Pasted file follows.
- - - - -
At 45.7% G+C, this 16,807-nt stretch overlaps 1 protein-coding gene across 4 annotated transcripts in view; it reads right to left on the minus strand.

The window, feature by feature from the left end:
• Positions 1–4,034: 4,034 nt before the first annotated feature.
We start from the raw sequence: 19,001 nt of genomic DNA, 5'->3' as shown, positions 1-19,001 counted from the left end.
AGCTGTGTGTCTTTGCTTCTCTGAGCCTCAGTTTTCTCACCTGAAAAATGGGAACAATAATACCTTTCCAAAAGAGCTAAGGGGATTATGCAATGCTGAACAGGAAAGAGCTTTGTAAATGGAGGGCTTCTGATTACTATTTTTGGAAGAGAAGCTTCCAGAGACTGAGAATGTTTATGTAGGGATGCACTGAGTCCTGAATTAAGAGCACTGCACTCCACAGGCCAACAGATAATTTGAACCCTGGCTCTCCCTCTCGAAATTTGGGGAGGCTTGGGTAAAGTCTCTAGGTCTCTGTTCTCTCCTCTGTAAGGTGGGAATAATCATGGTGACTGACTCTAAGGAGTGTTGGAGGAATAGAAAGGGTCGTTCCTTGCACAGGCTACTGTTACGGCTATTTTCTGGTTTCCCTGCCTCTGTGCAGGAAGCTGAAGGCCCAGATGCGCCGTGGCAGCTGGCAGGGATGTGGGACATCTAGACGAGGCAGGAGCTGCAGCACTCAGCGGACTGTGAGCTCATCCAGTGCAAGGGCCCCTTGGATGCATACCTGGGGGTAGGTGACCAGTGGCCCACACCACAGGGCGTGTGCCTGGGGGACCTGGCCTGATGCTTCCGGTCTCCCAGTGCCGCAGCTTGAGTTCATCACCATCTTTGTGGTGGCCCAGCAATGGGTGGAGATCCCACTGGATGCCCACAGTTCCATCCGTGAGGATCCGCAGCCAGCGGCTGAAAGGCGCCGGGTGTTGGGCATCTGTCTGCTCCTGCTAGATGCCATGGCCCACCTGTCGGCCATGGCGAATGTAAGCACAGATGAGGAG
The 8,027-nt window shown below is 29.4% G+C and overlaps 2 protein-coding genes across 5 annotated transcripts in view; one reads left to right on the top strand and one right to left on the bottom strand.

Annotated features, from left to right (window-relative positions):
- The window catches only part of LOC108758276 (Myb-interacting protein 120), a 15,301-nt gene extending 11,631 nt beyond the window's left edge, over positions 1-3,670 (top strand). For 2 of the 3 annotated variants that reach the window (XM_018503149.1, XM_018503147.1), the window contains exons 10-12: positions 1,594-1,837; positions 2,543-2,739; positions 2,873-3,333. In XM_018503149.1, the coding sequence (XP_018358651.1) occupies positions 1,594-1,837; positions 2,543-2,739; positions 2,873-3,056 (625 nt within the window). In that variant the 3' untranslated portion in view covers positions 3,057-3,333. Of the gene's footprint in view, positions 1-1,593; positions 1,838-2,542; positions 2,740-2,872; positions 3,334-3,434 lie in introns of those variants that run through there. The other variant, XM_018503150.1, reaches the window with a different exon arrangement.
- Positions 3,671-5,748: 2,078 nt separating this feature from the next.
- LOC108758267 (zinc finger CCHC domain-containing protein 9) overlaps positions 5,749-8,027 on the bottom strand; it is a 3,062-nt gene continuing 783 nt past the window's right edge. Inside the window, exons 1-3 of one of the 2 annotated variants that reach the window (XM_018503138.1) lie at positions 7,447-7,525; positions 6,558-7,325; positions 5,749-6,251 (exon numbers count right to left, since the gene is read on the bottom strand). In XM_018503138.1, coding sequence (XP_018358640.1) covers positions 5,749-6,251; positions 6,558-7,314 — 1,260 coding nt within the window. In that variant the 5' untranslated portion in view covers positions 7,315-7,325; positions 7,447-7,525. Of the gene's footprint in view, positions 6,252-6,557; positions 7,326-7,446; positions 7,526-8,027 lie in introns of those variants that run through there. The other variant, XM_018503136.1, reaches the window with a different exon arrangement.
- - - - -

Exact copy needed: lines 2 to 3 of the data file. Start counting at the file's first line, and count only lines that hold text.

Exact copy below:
The window, feature by feature from the left end:
• Positions 1–4,034: 4,034 nt before the first annotated feature.